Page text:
Nighttime curfews have been instituted in many districts, and there is at least one report of a person being shot and killed on the spot for violating curfew.
Police in Sindhupalchowk arrested at least 20 people, including 16 government employees, on charges of supporting the Maoists. The police said the arrested government employees were from the District Forest Office, Nepal Bank Limited, Agriculture Development Bank, Nepal Electricity Authority, Drinking Water Office and Postal Office.
The Director of the Asia & Pacific Program of Amnesty International wrote to Nepal's Prime Minister saying, "We are concerned that the declaration of the state of emergency and the suspension of fundamental rights could be interpreted by army and police personnel to include a suspension of the right to life. We are particularly concerned about reports that the army and police in [some districts] have been given the authority to 'shoot on sight' any curfew violators. This appears to give official sanction to the security forces to commit extrajudicial executions."
India, with a long history of dominating Nepal economically and politically, has been watching the People's War in Nepal--and now this recent escalation--with growing concern. Nepal's King Gayendra said, "India has been very cooperative. They understand it is not in their interest to have a destabilized Nepal."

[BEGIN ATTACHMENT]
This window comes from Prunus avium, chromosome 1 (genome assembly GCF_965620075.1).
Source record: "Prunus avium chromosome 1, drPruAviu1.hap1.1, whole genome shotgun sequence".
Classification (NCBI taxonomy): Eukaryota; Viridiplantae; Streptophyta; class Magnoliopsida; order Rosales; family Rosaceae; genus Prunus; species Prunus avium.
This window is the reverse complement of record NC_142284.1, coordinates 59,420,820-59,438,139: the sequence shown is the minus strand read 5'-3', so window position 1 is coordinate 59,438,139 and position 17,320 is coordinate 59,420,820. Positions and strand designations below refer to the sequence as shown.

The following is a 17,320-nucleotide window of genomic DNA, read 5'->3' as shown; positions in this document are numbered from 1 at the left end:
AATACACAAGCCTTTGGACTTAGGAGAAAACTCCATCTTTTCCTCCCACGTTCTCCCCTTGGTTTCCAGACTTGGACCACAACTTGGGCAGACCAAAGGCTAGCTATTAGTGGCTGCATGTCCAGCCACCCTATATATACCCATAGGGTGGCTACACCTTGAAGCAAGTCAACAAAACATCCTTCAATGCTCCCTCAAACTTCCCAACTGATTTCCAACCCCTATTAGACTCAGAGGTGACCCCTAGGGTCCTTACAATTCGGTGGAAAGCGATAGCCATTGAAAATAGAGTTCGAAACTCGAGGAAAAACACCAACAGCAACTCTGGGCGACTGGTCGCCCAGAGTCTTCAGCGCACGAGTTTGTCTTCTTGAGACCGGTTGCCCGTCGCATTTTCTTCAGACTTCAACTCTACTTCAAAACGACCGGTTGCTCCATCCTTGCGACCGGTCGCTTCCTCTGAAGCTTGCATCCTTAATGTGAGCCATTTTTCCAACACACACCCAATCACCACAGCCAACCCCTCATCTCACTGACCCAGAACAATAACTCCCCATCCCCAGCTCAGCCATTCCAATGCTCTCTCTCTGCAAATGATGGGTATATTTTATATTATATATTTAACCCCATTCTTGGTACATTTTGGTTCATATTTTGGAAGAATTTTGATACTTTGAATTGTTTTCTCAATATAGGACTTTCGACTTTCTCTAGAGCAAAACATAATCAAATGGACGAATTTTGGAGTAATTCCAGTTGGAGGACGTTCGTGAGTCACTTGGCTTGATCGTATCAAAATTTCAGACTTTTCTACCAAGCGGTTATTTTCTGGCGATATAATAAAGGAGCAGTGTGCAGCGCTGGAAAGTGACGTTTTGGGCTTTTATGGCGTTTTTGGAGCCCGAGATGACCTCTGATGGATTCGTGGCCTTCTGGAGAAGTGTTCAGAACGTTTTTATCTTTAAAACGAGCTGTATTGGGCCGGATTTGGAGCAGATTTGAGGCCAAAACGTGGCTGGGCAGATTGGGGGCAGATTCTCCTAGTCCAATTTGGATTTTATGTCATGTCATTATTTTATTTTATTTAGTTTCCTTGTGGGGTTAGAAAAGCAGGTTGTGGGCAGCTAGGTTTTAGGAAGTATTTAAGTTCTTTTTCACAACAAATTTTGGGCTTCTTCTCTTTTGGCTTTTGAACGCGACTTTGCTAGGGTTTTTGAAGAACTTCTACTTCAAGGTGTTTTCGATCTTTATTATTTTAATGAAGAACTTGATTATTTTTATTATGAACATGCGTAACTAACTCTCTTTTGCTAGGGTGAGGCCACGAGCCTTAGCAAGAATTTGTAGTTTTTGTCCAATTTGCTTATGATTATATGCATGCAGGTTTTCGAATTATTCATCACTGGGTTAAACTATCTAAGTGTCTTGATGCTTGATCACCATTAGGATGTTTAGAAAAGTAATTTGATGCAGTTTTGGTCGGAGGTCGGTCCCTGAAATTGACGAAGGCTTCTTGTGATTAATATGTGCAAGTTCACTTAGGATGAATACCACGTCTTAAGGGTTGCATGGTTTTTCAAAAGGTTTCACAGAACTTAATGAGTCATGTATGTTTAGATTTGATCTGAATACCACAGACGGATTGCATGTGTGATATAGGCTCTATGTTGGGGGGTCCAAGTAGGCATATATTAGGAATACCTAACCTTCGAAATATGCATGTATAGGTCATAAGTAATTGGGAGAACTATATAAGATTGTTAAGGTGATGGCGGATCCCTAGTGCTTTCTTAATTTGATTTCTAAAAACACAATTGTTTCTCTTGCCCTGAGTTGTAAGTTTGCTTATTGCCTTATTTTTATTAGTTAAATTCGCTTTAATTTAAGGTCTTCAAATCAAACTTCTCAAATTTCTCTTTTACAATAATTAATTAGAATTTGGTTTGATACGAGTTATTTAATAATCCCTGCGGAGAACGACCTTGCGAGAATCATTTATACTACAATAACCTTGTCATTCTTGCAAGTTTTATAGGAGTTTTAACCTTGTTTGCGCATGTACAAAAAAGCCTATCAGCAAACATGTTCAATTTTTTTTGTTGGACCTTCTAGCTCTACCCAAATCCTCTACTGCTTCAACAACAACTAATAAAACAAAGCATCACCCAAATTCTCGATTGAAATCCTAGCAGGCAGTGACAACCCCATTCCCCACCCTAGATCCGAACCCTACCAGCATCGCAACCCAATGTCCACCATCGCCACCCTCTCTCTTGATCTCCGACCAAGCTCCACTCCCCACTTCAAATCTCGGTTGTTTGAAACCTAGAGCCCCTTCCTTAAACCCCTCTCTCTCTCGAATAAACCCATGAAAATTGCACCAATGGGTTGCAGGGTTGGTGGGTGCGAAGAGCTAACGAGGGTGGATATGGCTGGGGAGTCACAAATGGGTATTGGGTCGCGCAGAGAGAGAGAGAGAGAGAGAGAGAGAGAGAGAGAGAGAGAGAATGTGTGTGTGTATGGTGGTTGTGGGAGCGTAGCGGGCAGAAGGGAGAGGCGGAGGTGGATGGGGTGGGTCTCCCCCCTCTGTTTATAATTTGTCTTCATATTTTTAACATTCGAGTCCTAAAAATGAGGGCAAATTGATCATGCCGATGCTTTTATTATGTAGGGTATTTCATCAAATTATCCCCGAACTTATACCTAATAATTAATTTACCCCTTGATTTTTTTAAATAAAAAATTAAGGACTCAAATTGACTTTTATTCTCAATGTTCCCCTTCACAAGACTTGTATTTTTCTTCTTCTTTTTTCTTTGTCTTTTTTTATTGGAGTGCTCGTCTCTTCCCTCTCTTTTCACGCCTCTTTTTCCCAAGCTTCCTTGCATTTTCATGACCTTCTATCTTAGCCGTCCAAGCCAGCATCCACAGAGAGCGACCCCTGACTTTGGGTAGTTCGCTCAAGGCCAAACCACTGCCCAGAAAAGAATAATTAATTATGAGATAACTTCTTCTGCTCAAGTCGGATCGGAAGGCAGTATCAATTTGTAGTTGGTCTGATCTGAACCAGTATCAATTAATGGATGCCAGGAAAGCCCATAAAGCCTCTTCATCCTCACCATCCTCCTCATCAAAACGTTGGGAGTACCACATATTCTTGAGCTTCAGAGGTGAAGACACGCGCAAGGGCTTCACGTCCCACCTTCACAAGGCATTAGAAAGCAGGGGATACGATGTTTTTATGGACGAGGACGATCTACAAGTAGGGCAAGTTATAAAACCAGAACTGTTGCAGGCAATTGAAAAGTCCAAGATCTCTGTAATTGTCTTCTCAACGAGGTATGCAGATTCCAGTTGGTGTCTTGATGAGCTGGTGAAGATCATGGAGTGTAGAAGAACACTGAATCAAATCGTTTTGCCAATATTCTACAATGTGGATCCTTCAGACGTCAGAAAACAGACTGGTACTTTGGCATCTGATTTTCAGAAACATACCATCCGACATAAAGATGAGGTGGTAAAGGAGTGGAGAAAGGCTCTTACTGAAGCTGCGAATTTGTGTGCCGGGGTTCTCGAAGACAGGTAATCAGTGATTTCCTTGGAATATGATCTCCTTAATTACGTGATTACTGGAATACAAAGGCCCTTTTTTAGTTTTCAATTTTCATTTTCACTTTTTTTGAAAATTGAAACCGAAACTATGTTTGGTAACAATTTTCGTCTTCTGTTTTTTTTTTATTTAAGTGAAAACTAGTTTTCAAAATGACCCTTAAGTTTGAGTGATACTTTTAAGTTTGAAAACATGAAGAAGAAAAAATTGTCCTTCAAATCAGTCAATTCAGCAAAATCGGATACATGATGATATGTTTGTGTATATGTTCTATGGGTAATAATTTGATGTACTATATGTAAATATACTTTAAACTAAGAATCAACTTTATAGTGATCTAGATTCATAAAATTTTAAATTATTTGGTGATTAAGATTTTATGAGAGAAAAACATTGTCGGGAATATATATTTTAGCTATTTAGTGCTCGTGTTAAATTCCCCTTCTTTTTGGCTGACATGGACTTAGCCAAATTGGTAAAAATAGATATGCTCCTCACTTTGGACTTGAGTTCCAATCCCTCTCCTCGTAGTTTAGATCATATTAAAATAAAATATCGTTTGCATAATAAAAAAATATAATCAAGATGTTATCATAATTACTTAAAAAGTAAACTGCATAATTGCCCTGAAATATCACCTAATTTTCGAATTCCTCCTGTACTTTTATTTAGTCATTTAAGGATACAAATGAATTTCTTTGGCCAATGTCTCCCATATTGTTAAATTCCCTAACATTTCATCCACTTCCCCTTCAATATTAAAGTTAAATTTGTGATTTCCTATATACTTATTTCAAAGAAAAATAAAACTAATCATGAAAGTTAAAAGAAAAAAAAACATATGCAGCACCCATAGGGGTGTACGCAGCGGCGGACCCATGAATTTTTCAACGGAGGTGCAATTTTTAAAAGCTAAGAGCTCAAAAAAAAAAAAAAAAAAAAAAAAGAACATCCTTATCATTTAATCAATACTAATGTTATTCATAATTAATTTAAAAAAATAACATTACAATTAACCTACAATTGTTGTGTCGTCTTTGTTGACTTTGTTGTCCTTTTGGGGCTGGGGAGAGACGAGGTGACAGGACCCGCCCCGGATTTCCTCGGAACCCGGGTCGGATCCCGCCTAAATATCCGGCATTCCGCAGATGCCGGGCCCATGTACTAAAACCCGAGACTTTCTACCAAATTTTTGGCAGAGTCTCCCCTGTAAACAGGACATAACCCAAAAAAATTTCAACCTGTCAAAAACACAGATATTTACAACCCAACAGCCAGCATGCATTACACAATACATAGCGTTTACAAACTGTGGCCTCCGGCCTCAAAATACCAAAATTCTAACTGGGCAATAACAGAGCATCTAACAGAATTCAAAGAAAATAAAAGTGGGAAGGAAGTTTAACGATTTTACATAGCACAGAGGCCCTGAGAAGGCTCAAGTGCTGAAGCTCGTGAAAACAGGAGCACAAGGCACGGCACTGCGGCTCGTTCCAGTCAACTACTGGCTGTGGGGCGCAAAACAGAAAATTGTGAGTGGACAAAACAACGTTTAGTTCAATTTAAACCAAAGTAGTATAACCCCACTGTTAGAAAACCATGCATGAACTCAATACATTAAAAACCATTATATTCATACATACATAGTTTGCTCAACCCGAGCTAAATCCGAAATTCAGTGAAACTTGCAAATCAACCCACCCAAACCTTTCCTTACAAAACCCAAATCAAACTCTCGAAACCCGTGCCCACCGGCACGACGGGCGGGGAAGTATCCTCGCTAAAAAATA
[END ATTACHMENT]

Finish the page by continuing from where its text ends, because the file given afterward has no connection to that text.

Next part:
In recent months, the Indian government had already put thousands of soldiers on the border with Nepal. And in the West Bengal area of India, the Indian government had carried out raids and arrested a number of Nepalese Maoist leaders. Now, India has stepped up its military control at the border. One news report said, "Intelligence sources are apprehensive that violence unleashed by the Communist groups in Nepal may spill over to India as the Maoist Communist Centre (MCC) in Bihar and the Peoples War Group (PWG) in Uttar Pradesh and elsewhere are quite active."